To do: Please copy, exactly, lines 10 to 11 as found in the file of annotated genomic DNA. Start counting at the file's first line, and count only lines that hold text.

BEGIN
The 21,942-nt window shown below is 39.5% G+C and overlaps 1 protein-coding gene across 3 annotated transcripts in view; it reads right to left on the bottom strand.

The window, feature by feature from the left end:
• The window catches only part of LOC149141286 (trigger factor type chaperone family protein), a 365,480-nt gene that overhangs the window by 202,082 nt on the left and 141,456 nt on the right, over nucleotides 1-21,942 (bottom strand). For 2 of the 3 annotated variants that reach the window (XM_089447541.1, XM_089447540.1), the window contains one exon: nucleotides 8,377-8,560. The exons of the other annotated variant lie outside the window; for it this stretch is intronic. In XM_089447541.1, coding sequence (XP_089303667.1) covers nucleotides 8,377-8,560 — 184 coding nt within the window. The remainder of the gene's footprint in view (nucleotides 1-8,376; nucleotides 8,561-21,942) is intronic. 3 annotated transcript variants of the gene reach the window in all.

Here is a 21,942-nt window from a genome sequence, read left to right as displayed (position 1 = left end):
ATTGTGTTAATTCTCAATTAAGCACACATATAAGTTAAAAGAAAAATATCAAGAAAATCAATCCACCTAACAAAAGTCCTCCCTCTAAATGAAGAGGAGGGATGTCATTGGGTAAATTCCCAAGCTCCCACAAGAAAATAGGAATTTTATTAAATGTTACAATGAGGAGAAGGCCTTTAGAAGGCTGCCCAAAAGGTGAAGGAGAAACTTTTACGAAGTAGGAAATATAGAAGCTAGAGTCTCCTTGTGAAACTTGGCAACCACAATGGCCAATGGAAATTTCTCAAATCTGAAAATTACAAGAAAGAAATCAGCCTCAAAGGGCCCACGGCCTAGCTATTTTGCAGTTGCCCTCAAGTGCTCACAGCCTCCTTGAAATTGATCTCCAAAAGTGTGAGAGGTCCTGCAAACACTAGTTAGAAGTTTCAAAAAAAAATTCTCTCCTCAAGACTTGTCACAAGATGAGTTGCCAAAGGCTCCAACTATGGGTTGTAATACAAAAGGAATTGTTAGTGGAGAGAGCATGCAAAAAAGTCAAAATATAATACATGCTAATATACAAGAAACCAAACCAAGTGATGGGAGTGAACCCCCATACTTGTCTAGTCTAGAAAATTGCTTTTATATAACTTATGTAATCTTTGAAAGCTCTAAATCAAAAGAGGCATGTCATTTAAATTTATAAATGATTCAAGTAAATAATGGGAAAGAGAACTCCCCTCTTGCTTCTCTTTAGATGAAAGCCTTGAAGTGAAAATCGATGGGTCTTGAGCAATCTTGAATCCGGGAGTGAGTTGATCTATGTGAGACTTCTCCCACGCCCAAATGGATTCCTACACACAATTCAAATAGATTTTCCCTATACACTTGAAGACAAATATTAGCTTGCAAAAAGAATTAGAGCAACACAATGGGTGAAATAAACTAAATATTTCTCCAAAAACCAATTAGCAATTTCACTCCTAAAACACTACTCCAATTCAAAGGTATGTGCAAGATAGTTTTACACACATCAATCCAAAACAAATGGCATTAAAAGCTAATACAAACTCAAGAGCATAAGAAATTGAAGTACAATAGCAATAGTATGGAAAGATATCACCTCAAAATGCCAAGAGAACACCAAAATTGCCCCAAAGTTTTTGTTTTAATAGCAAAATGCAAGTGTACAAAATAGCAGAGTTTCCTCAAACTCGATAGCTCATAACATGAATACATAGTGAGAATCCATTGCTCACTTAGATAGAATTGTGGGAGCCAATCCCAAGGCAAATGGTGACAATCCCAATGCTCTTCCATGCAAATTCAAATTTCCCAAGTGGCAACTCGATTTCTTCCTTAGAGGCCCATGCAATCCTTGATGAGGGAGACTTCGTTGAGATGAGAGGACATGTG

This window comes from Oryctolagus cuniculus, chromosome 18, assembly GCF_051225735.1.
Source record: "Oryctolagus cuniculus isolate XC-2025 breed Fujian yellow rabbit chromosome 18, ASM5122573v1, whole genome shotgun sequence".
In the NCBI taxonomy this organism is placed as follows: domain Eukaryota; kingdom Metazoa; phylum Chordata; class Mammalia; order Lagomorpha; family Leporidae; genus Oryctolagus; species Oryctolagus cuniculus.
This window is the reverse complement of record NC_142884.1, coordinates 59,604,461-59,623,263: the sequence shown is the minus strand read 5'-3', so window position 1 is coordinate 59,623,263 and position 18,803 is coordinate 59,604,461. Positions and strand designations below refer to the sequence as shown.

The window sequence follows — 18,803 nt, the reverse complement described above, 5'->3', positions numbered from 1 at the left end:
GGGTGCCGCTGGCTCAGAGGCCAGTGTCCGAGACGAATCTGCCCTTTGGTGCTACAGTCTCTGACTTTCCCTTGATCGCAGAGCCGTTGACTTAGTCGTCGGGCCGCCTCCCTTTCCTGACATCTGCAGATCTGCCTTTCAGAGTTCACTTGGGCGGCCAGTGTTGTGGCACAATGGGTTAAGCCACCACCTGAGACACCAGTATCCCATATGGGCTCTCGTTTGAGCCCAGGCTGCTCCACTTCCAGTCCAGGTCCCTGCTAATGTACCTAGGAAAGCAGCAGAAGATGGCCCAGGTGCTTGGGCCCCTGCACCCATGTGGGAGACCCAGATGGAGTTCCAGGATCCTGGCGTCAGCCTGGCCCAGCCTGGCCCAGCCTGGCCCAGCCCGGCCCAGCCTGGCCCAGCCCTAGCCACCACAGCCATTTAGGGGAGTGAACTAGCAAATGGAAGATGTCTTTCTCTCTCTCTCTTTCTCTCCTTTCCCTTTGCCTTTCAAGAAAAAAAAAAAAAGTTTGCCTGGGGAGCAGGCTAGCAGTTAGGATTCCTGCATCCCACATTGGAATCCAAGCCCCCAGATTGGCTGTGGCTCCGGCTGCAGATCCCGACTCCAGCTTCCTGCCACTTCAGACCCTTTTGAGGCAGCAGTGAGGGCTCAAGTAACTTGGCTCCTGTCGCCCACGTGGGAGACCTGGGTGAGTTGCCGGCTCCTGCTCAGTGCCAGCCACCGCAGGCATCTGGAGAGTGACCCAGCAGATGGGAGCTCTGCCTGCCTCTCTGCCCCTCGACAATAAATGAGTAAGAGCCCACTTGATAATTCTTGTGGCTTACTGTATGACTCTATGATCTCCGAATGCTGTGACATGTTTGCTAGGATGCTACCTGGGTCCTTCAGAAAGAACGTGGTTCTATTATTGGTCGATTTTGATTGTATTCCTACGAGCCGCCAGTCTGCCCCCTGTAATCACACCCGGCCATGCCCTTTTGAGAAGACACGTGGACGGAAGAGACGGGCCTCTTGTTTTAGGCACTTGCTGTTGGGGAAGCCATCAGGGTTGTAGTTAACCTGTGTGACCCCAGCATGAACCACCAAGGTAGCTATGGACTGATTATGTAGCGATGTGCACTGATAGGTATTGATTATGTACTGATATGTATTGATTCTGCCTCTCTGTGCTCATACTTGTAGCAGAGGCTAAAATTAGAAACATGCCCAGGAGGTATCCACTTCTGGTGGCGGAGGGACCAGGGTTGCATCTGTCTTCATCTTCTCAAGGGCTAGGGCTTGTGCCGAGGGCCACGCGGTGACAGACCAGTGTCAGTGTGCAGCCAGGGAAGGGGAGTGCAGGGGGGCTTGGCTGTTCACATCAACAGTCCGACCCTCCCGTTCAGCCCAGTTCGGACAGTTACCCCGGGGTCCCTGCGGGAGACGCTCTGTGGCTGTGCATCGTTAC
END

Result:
The window sequence follows — 18,803 nt, the reverse complement described above, 5'->3', positions numbered from 1 at the left end:
GGGTGCCGCTGGCTCAGAGGCCAGTGTCCGAGACGAATCTGCCCTTTGGTGCTACAGTCTCTGACTTTCCCTTGATCGCAGAGCCGTTGACTTAGTCGTCGGGCCGCCTCCCTTTCCTGACATCTGCAGATCTGCCTTTCAGAGTTCACTTGGGCGGCCAGTGTTGTGGCACAATGGGTTAAGCCACCACCTGAGACACCAGTATCCCATATGGGCTCTCGTTTGAGCCCAGGCTGCTCCACTTCCAGTCCAGGTCCCTGCTAATGTACCTAGGAAAGCAGCAGAAGATGGCCCAGGTGCTTGGGCCCCTGCACCCATGTGGGAGACCCAGATGGAGTTCCAGGATCCTGGCGTCAGCCTGGCCCAGCCTGGCCCAGCCTGGCCCAGCCCGGCCCAGCCTGGCCCAGCCCTAGCCACCACAGCCATTTAGGGGAGTGAACTAGCAAATGGAAGATGTCTTTCTCTCTCTCTCTTTCTCTCCTTTCCCTTTGCCTTTCAAGAAAAAAAAAAAAAGTTTGCCTGGGGAGCAGGCTAGCAGTTAGGATTCCTGCATCCCACATTGGAATCCAAGCCCCCAGATTGGCTGTGGCTCCGGCTGCAGATCCCGACTCCAGCTTCCTGCCACTTCAGACCCTTTTGAGGCAGCAGTGAGGGCTCAAGTAACTTGGCTCCTGTCGCCCACGTGGGAGACCTGGGTGAGTTGCCGGCTCCTGCTCAGTGCCAGCCACCGCAGGCATCTGGAGAGTGACCCAGCAGATGGGAGCTCTGCCTGCCTCTCTGCCCCTCGACAATAAATGAGTAAGAGCCCACTTGATAATTCTTGTGGCTTACTGTATGACTCTATGATCTCCGAATGCTGTGACATGTTTGCTAGGATGCTACCTGGGTCCTTCAGAAAGAACGTGGTTCTATTATTGGTCGATTTTGATTGTATTCCTACGAGCCGCCAGTCTGCCCCCTGTAATCACACCCGGCCATGCCCTTTTGAGAAGACACGTGGACGGAAGAGACGGGCCTCTTGTTTTAGGCACTTGCTGTTGGGGAAGCCATCAGGGTTGTAGTTAACCTGTGTGACCCCAGCATGAACCACCAAGGTAGCTATGGACTGATTATGTAGCGATGTGCACTGATAGGTATTGATTATGTACTGATATGTATTGATTCTGCCTCTCTGTGCTCATACTTGTAGCAGAGGCTAAAATTAGAAACATGCCCAGGAGGTATCCACTTCTGGTGGCGGAGGGACCAGGGTTGCATCTGTCTTCATCTTCTCAAGGGCTAGGGCTTGTGCCGAGGGCCACGCGGTGACAGACCAGTGTCAGTGTGCAGCCAGGGAAGGGGAGTGCAGGGGGGCTTGGCTGTTCACATCAACAGTCCGACCCTCCCGTTCAGCCCAGTTCGGACAGTTACCCCGGGGTCCCTGCGGGAGACGCTCTGTGGCTGTGCATCGTTAC